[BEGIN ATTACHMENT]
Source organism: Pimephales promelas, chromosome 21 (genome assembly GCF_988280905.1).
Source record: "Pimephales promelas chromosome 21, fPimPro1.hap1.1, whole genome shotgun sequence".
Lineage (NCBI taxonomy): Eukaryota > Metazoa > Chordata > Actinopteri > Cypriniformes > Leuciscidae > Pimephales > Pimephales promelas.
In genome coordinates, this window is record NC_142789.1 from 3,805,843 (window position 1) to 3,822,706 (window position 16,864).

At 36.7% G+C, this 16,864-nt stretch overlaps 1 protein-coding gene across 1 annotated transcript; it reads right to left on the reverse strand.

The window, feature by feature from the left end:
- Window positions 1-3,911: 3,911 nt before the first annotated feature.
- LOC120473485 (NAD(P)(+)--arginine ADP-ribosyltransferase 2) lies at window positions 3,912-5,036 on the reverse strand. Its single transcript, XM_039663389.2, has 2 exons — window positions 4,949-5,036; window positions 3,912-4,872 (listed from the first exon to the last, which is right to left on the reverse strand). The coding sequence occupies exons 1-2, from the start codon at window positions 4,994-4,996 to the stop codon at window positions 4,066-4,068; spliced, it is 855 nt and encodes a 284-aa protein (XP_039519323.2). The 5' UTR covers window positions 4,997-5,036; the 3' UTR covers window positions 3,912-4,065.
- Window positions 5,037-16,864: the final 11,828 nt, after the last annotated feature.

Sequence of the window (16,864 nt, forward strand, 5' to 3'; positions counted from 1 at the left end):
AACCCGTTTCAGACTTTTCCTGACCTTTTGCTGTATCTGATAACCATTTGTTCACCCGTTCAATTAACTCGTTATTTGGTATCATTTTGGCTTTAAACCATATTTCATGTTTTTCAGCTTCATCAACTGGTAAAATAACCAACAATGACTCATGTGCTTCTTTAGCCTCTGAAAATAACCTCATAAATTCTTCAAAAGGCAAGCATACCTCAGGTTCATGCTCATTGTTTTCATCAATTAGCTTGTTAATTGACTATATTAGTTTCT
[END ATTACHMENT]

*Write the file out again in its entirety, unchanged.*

Source organism: Pimephales promelas, chromosome 21 (genome assembly GCF_988280905.1).
Source record: "Pimephales promelas chromosome 21, fPimPro1.hap1.1, whole genome shotgun sequence".
Lineage (NCBI taxonomy): Eukaryota > Metazoa > Chordata > Actinopteri > Cypriniformes > Leuciscidae > Pimephales > Pimephales promelas.
In genome coordinates, this window is record NC_142789.1 from 3,805,843 (window position 1) to 3,822,706 (window position 16,864).

At 36.7% G+C, this 16,864-nt stretch overlaps 1 protein-coding gene across 1 annotated transcript; it reads right to left on the reverse strand.

The window, feature by feature from the left end:
- Window positions 1-3,911: 3,911 nt before the first annotated feature.
- LOC120473485 (NAD(P)(+)--arginine ADP-ribosyltransferase 2) lies at window positions 3,912-5,036 on the reverse strand. Its single transcript, XM_039663389.2, has 2 exons — window positions 4,949-5,036; window positions 3,912-4,872 (listed from the first exon to the last, which is right to left on the reverse strand). The coding sequence occupies exons 1-2, from the start codon at window positions 4,994-4,996 to the stop codon at window positions 4,066-4,068; spliced, it is 855 nt and encodes a 284-aa protein (XP_039519323.2). The 5' UTR covers window positions 4,997-5,036; the 3' UTR covers window positions 3,912-4,065.
- Window positions 5,037-16,864: the final 11,828 nt, after the last annotated feature.

Sequence of the window (16,864 nt, forward strand, 5' to 3'; positions counted from 1 at the left end):
AACCCGTTTCAGACTTTTCCTGACCTTTTGCTGTATCTGATAACCATTTGTTCACCCGTTCAATTAACTCGTTATTTGGTATCATTTTGGCTTTAAACCATATTTCATGTTTTTCAGCTTCATCAACTGGTAAAATAACCAACAATGACTCATGTGCTTCTTTAGCCTCTGAAAATAACCTCATAAATTCTTCAAAAGGCAAGCATACCTCAGGTTCATGCTCATTGTTTTCATCAATTAGCTTGTTAATTGACTATATTAGTTTCT